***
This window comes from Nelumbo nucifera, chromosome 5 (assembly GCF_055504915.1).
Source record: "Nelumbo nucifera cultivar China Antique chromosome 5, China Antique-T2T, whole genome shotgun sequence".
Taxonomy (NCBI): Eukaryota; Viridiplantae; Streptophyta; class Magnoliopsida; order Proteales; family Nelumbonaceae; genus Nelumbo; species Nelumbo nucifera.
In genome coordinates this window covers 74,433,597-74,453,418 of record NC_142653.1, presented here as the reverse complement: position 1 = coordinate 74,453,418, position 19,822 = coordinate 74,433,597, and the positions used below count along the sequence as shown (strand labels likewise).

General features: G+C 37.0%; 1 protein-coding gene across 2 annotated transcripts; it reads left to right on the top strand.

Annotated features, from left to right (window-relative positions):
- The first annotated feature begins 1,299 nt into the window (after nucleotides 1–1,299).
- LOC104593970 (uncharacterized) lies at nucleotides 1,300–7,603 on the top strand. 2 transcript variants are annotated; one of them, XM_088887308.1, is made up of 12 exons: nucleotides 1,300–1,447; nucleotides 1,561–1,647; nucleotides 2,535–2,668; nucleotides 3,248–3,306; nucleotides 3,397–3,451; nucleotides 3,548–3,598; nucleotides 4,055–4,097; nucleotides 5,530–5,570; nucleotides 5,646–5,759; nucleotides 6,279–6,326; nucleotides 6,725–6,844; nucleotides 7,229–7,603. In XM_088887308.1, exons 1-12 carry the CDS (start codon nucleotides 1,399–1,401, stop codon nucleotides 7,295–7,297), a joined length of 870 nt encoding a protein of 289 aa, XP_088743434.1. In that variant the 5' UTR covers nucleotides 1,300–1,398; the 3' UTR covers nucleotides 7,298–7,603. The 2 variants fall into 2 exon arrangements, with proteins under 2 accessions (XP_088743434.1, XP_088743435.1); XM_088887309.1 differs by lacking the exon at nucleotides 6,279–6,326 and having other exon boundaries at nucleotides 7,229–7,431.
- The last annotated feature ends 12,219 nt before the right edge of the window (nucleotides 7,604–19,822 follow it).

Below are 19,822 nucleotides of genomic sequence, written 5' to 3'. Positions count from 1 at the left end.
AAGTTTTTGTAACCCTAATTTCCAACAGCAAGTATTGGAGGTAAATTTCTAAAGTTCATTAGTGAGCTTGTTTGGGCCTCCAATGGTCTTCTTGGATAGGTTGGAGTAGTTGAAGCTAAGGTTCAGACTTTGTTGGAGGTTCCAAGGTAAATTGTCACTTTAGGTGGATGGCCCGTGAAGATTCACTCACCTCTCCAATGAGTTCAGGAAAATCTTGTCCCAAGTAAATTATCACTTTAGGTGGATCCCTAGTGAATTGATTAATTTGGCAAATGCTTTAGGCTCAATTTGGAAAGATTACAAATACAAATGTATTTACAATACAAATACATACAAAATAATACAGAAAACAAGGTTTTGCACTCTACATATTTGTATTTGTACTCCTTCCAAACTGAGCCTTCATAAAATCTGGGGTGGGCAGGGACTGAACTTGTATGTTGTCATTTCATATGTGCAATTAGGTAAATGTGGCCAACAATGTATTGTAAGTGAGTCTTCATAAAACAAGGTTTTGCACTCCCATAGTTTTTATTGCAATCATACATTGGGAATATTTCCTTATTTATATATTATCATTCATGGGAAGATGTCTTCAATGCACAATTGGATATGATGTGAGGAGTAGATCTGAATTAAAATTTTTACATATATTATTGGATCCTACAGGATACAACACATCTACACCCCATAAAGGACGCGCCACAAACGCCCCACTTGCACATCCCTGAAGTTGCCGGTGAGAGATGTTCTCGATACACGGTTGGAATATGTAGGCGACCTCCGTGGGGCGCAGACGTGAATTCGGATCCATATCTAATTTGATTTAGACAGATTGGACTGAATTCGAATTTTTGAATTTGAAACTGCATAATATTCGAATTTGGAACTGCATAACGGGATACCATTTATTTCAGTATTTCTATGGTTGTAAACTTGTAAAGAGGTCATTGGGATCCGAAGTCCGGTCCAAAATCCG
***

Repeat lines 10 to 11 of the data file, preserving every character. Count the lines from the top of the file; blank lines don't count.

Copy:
Below are 19,822 nucleotides of genomic sequence, written 5' to 3'. Positions count from 1 at the left end.
AAGTTTTTGTAACCCTAATTTCCAACAGCAAGTATTGGAGGTAAATTTCTAAAGTTCATTAGTGAGCTTGTTTGGGCCTCCAATGGTCTTCTTGGATAGGTTGGAGTAGTTGAAGCTAAGGTTCAGACTTTGTTGGAGGTTCCAAGGTAAATTGTCACTTTAGGTGGATGGCCCGTGAAGATTCACTCACCTCTCCAATGAGTTCAGGAAAATCTTGTCCCAAGTAAATTATCACTTTAGGTGGATCCCTAGTGAATTGATTAATTTGGCAAATGCTTTAGGCTCAATTTGGAAAGATTACAAATACAAATGTATTTACAATACAAATACATACAAAATAATACAGAAAACAAGGTTTTGCACTCTACATATTTGTATTTGTACTCCTTCCAAACTGAGCCTTCATAAAATCTGGGGTGGGCAGGGACTGAACTTGTATGTTGTCATTTCATATGTGCAATTAGGTAAATGTGGCCAACAATGTATTGTAAGTGAGTCTTCATAAAACAAGGTTTTGCACTCCCATAGTTTTTATTGCAATCATACATTGGGAATATTTCCTTATTTATATATTATCATTCATGGGAAGATGTCTTCAATGCACAATTGGATATGATGTGAGGAGTAGATCTGAATTAAAATTTTTACATATATTATTGGATCCTACAGGATACAACACATCTACACCCCATAAAGGACGCGCCACAAACGCCCCACTTGCACATCCCTGAAGTTGCCGGTGAGAGATGTTCTCGATACACGGTTGGAATATGTAGGCGACCTCCGTGGGGCGCAGACGTGAATTCGGATCCATATCTAATTTGATTTAGACAGATTGGACTGAATTCGAATTTTTGAATTTGAAACTGCATAATATTCGAATTTGGAACTGCATAACGGGATACCATTTATTTCAGTATTTCTATGGTTGTAAACTTGTAAAGAGGTCATTGGGATCCGAAGTCCGGTCCAAAATCCG